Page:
“Music is a moral law. It gives a soul to the universe, wings to the mind, flight to the imagination, a charm to sadness, and life to everything. It is the essence of order, and leads to all that is good, just and beautiful, of which it is the invisible, but nevertheless dazzling, passionate, and eternal form.”

Friday, May 26, 2017

Chopin's Polonaise in A-Flat, Op. 53: Chromatic Fourths

A student writes asking for a demonstration of the opening passages of Chopin's grand Polonaise. The question came out of my earlier presentation of the etude in sixths, no doubt because all passages in parallel double notes have much in common. That is, we choose a fingering that will allow us to play legato without feeling clingy. This often necessitates crossing a longer finger over a shorter one, which both Bach and Chopin taught us to do.
Chromatic means "colorful."
(Yes, really.) The technique will also demand an understanding of how to use one note of the chord, usually the top note, as a hinge and use forearm rotation to facilitate the movement.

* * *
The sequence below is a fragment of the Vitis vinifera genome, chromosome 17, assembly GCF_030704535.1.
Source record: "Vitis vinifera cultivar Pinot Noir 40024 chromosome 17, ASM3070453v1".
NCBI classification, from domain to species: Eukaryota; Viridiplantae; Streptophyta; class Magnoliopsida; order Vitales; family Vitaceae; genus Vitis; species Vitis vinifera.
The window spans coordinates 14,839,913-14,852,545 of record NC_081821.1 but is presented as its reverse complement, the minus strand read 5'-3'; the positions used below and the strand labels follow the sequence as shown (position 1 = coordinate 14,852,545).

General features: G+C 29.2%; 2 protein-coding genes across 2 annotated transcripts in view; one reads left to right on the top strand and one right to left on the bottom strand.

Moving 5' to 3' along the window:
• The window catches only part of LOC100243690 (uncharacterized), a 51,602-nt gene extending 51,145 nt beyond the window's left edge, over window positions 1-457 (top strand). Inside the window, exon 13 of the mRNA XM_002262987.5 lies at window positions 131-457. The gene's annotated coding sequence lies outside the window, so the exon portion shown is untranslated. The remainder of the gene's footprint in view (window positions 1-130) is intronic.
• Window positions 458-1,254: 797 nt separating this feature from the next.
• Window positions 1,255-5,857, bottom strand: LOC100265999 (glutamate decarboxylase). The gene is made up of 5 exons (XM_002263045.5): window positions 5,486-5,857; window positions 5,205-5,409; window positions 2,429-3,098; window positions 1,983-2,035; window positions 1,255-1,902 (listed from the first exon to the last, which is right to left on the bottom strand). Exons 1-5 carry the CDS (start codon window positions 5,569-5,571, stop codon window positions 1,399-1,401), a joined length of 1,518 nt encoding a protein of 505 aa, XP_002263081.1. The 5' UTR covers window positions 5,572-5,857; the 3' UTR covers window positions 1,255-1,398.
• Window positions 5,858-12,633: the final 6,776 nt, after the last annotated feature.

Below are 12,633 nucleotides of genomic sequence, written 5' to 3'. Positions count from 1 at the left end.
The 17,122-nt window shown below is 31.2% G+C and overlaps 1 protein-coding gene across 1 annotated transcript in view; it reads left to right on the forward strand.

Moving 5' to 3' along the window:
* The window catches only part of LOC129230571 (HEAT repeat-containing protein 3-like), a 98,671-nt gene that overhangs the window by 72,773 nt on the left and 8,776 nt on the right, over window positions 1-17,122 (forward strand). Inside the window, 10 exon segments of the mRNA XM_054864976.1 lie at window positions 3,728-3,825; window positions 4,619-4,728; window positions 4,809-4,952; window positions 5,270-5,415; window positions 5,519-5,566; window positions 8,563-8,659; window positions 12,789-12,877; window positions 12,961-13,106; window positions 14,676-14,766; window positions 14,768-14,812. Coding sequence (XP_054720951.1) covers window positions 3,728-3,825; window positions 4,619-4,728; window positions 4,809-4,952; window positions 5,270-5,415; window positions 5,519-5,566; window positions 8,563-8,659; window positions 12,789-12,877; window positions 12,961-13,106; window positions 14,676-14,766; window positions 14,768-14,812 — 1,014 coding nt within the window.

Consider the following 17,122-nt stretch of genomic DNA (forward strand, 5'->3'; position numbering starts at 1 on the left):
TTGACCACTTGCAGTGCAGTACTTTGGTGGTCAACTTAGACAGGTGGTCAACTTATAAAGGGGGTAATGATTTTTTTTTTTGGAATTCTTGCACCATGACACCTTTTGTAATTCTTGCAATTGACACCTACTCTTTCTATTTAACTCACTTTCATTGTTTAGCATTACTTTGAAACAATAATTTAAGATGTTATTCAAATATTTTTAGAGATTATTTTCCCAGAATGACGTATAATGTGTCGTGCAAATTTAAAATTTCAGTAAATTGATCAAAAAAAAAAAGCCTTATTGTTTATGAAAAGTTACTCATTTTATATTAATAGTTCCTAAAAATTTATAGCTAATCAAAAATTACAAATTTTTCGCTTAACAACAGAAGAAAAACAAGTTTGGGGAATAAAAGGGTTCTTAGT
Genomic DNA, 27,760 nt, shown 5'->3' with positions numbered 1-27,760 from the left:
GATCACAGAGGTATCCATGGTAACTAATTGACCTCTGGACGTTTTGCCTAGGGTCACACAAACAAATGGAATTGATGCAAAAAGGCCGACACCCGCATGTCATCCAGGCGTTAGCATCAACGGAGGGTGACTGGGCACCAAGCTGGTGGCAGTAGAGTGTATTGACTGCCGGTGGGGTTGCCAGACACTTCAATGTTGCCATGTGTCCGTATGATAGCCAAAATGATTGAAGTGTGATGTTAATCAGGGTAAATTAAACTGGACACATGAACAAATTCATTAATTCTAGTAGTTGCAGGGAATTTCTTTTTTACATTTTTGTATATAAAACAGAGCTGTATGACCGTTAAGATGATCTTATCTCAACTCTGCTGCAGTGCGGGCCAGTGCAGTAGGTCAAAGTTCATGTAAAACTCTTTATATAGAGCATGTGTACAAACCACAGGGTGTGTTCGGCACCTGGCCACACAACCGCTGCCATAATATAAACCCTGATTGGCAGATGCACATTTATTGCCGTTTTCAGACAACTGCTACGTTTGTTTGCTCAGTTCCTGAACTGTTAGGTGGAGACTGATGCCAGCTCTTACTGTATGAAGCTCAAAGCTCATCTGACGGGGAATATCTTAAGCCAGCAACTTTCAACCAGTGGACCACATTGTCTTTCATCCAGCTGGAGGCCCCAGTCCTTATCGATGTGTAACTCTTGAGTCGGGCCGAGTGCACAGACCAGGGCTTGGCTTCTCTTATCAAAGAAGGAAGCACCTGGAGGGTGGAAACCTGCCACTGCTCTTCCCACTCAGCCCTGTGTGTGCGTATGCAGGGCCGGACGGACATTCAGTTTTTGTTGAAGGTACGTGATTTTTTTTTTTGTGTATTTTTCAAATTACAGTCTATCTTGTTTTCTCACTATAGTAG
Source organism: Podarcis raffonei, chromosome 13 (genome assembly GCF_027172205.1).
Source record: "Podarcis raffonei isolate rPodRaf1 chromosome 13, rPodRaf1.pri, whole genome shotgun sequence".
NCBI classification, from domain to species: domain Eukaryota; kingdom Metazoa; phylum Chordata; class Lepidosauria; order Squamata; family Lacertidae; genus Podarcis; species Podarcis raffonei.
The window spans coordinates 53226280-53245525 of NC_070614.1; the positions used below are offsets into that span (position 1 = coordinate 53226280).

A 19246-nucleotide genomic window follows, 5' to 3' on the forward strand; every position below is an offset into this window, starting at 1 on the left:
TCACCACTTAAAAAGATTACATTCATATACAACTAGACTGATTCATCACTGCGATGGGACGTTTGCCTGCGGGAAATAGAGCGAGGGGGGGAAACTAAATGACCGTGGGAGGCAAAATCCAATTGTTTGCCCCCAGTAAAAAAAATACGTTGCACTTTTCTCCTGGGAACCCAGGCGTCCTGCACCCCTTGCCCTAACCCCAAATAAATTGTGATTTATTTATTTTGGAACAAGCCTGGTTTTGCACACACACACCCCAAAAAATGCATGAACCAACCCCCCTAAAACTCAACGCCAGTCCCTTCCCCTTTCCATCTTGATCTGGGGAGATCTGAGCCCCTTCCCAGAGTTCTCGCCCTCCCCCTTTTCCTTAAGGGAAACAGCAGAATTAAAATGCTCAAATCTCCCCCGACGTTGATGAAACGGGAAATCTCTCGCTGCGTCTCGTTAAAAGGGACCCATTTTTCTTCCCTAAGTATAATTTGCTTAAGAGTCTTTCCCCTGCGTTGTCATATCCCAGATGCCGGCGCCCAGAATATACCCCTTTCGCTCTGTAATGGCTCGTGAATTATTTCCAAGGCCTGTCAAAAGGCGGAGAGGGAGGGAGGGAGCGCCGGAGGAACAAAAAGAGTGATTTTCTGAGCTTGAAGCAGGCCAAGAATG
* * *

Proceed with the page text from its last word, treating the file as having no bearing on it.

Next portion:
Chopin Polonaise Chromatic Fourths
In speed, which is not really very fast, we can also feel a slight (tiny) up before each thumb. Rotation is crucial in the third example, where the thumb is repeated. See the demonstration here: Chromatic Fourths.


Tom said...

i need help. im using the fingering from the score, 1-3, 1-4, 2-5, 1-5, 2-4, 1-, 2-4. the problem is it sounds very staccato. especially from 2-5 to 1-5. as the 5 needs to move away from the key to the next. im also wondering if my cheap kingsburg piano is a possible reason why im playing them more staccato.

Neil Stannard said...

Are you referring to example 3? Check the fingering. In general, anytime a finger is repeated in succession, rotation is necessary in order to avoid a disconnect. So, if say the thumb is repeated on the lower note, use the upper note as a hinge to help create the illusion of legato. Judicious use of pedal can help.